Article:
See pages 59 - 61 of the inspection handbook (linked to above).
How Ofsted will gather evidence
Inspectors will look at:
- The range, quality and take-up of extra-curricular activities offered by the school
- How curriculum subjects such as citizenship, RE, and other areas such as personal, social, health and economic education, and relationship and sex education, contribute to pupils’ personal development
- How well leaders promote British values through the curriculum, assemblies, wider opportunities, visits, discussions and literature
- How well leaders develop pupils’ character through the education that they provide
- Where appropriate, the quality of debate and discussions that pupils have
- Pupils’ understanding of the protected characteristics and how equality and diversity are promoted
- The quality of careers information, education, advice and guidance, and how well it benefits pupils in choosing and deciding on their next steps
See page 61 of the inspection handbook.
You don't have to prepare any evidence for inspectors related to 'personal development'. Inspectors will get their evidence through:
- Observations of pupils and staff
- Discussions with pupils and staff
- Evaluating the curriculum
Evidence gathered for other judgement areas, will also feed into this judgement. For example:
- Curriculum maps that demonstrate integration of lessons related to British values or online safety.
- Behaviour records show how the school has responded to incidents of bullying (or lack thereof)
- How pupils interact with each other in and out of the classroom
We have a list of questions inspectors may ask staff, governors and pupils about British values:
To achieve an outstanding grade you must meet all the criteria for a 'good' school securely and consistently.
You must also meet the following criteria:
- Personal development is exceptional
- You consistently promote the extensive personal development of pupils. You go beyond the expected, so that pupils have access to a wide, rich set of experiences. Opportunities for pupils to develop their talents and interests are of exceptional quality
- There's a strong take-up by pupils of the opportunities provided. The most disadvantaged pupils consistently benefit from this excellent work
- You provide these rich experiences in a coherently planned way, in the curriculum and through extra-curricular activities, and they considerably strengthen the school’s offer
- You go about developing pupils’ character is exemplary and is worthy of being shared with others
You'll be rated either 'good' or 'requires improvement' using a 'best fit' approach based on the inspector's professional judgement.
'Good' schools will:
- Provide high-quality pastoral support
- Provide a wide range of opportunities to nurture, develop and stretch pupils’ talents and interests. Pupils appreciate these and make good use of them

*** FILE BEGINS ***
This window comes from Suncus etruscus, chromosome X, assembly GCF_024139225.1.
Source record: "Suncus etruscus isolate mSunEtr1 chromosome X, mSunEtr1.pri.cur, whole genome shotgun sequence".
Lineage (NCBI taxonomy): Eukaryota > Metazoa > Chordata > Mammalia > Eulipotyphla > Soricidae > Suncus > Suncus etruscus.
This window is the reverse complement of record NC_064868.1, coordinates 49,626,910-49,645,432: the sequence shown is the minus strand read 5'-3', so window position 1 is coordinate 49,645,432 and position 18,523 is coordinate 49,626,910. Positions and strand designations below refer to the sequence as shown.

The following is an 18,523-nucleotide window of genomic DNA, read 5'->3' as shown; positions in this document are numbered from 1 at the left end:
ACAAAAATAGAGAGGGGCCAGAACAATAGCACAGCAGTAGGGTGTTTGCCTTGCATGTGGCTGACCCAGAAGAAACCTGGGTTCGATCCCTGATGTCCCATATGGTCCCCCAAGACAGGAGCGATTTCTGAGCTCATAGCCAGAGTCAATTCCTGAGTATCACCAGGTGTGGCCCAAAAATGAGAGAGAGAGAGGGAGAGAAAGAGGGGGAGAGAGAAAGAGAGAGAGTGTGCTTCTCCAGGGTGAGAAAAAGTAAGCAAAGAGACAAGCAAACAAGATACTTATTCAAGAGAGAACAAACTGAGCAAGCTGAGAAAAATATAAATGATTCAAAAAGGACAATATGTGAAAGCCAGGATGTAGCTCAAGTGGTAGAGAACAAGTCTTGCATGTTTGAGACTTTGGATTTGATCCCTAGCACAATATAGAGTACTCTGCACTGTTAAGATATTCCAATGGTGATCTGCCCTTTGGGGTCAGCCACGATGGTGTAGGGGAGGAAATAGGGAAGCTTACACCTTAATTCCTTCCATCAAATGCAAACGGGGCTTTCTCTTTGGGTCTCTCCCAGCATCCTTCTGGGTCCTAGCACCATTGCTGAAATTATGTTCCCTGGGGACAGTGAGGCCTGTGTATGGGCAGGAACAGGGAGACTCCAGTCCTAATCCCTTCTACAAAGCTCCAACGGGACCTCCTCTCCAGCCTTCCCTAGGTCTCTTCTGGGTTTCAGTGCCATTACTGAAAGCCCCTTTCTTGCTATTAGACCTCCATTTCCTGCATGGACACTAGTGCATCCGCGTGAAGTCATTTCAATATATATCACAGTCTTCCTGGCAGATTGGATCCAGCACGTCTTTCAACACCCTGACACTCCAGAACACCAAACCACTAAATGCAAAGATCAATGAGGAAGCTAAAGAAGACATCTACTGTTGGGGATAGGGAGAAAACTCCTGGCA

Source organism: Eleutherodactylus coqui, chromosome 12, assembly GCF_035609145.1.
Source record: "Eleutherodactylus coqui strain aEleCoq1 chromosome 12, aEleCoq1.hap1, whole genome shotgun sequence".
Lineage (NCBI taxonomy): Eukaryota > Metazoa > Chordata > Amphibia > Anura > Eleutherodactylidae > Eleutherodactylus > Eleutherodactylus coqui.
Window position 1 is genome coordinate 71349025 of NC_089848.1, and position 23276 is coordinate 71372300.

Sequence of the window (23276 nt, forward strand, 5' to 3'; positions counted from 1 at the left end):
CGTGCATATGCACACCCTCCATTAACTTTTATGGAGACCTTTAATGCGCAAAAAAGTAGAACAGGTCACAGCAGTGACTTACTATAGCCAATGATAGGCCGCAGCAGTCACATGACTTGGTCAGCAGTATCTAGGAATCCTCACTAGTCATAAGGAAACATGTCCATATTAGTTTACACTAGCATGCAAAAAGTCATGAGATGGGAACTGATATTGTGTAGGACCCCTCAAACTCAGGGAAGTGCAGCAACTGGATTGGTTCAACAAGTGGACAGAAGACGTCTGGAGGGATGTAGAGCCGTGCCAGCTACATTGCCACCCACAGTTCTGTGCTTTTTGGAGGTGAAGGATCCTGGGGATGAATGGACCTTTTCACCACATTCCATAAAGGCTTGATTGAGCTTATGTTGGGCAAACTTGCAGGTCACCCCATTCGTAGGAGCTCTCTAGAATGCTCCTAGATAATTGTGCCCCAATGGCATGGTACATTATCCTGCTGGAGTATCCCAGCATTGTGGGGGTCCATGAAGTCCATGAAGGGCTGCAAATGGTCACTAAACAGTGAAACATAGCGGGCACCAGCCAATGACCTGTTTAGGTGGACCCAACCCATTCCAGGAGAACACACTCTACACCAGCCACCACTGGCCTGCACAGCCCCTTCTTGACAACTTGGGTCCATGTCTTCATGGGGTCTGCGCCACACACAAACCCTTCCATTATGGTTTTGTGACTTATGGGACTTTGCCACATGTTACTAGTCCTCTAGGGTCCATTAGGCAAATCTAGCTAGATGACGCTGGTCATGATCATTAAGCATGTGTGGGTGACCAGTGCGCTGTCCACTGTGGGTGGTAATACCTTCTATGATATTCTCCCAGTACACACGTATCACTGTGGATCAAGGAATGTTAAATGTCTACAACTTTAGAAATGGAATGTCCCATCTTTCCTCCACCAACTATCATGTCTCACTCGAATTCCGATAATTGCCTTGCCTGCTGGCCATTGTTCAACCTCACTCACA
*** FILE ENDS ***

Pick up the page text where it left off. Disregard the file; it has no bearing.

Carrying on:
- Prepare pupils for life in modern Britain effectively, developing their understanding of the fundamental British values of democracy, the rule of law, individual liberty, tolerance and respect
- Promote equality of opportunity and diversity effectively
- Provide pupils with meaningful opportunities to understand how to be responsible, respectful, active citizens who contribute positively to society
- Work to enhance pupils' SMSC development, and this work is high quality
Your curriculum will:
- Extend beyond the academic, vocational or technical and provide for pupils’ broader development
- Support pupils to be confident, resilient and independent, and to develop strength of character
- Engage with views, beliefs and opinions that are different from their own in considered ways
- Show respect for the different protected characteristics as defined in law and not tolerate discrimination
- Know how to discuss and debate issues in a considered way
- Understand, appreciate and respect different in the world and its people, celebrating things we share in common across cultural, religious, ethnic and socio-economic communities
- Know how to eat healthily, maintain an active lifestyle and keep physically and mentally healthy
- Have an age-appropriate understanding of healthy relationships
Secondary schools will:
- Prepare pupils for future success in education, employment or training. They use the Gatsby Benchmarks to develop and improve their careers provision and enable a range of education and training providers to speak to pupils in Years 8 to 13. All pupils receive unbiased information about potential next steps and high-quality careers guidance
- Provide good quality, meaningful opportunities for pupils to encounter the world of work
- Personal development in the school is not good
'Personal development is likely to be 'inadequate' if any of the following applies:
- A significant minority of pupils don't receive a wide, rich set of experiences
- The school doesn't ensure that pupils get access to unbiased information about potential next steps, high-quality careers guidance and opportunities for encounters with the world of work
- Leaders and those responsible for governance:
- Through their words, actions or influence, directly and/or indirectly, undermine or fail to promote equality of opportunity in the school
- Aren't protecting pupils from radicalisation and extremist views. Policy and practice are poor, which means that pupils are at risk
- Are actively undermining fundamental British values
- Pupils or groups of pupils:
- Are discriminated against, and the school is not taking effective action to address this
- Are unprepared for life in modern Britain
See pages 62 - 64 of the inspection handbook.